SS: I’ve been obsessed with comics for years, so I’ve wanted to try my hand at making some for a long time. But, there’s a difference between wanting to do something and having the tools to follow through. Comics are hard. Books are hard as well, but comics are deceptively hard. Many people seem to have an assumption that they’re easy to create—probably because of the fact that they’re easier (or faster) to read. The amazing amount of time and effort they require can come as a surprise. So, on one hand, I would say that I had to learn a whole new set of rules and skills. But, on the other hand, I think that writing long-form helped me pick them up quicker. Novels are all about structure, character, pacing, and plot. Style is a boon, but since novels aren’t a visual medium, you can’t get away with writing a shaky story. My novel writing has informed my comics writing, and my love of comics, so I hope, has informed my novel writing in return.
BD: Chris, given that Sam was previously your student at California College of the Arts, how have you seen your working relationship transform through Legend, and how would you describe your creative process in telling this story together?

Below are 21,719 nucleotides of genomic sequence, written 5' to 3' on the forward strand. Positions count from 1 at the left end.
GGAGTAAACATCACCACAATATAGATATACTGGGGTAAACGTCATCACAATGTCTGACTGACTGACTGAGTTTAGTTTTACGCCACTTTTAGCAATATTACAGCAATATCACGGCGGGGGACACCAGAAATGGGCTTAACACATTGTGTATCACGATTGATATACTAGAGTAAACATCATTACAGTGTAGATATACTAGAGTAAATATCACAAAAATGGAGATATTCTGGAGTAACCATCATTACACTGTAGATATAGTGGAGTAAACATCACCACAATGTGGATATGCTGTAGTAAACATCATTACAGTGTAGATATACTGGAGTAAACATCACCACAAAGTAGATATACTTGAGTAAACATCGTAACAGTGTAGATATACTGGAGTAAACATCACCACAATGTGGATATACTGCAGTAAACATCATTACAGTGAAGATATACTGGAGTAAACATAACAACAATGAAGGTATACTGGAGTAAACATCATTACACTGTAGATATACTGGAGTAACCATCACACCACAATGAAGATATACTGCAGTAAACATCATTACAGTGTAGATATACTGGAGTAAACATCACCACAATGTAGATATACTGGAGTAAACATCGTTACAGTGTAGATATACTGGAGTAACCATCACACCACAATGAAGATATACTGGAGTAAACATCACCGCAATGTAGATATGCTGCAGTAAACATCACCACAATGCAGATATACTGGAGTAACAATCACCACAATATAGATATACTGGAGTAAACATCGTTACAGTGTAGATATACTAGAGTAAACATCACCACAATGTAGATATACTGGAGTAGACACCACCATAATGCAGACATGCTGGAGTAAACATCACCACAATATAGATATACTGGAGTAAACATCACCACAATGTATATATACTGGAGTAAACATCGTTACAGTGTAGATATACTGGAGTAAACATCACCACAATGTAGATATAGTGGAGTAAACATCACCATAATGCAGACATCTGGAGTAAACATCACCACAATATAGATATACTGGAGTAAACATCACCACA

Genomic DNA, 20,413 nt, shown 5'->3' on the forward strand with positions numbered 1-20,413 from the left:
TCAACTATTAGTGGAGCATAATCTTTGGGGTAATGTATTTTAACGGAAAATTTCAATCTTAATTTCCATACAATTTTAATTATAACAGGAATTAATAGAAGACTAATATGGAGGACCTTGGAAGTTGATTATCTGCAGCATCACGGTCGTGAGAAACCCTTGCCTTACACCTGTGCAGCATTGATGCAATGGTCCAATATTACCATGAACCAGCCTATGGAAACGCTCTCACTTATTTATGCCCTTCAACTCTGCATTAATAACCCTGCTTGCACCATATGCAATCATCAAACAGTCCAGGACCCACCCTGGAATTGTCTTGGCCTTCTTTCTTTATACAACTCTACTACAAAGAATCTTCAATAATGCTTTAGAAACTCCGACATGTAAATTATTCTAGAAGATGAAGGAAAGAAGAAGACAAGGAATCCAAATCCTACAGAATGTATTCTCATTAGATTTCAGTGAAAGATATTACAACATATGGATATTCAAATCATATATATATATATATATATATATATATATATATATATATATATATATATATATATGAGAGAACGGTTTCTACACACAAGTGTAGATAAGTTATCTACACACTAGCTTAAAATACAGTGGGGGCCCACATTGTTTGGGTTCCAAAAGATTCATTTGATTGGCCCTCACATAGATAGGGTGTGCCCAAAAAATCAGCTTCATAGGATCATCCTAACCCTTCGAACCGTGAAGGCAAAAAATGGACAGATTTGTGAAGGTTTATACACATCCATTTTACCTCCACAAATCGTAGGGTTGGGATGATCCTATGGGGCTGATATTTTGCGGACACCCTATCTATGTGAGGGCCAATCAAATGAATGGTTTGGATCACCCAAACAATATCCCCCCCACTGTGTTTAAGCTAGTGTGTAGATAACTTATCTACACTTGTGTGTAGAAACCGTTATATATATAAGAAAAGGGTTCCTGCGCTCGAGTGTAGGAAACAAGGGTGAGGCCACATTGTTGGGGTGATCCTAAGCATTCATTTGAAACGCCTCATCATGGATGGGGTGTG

CK: Even when I taught Sam in a Masters program, the relationship was always more as colleagues than student/teacher. We really got along well in class and had similar pop culture diets. Getting to know him and, in the process, learning more about the writing side of sequential (and non-sequential) work has been the most rewarding part of this whole comics adventure. Our collaboration is really fluid and open. Sam is unusually open to hear ideas I have pertaining to the narrative, and I value his opinions and critical feedback on the art. One example is the color. I had originally planned on doing the entire series in a sepia-tinted monochrome. Sam really pushed for some richer color experimentation, which was far out of my comfort zone. I originally pushed back, but out of respect for Sam's opinion, ended up trying it out. The result being a huge game changer in how we approached the book’s aesthetic.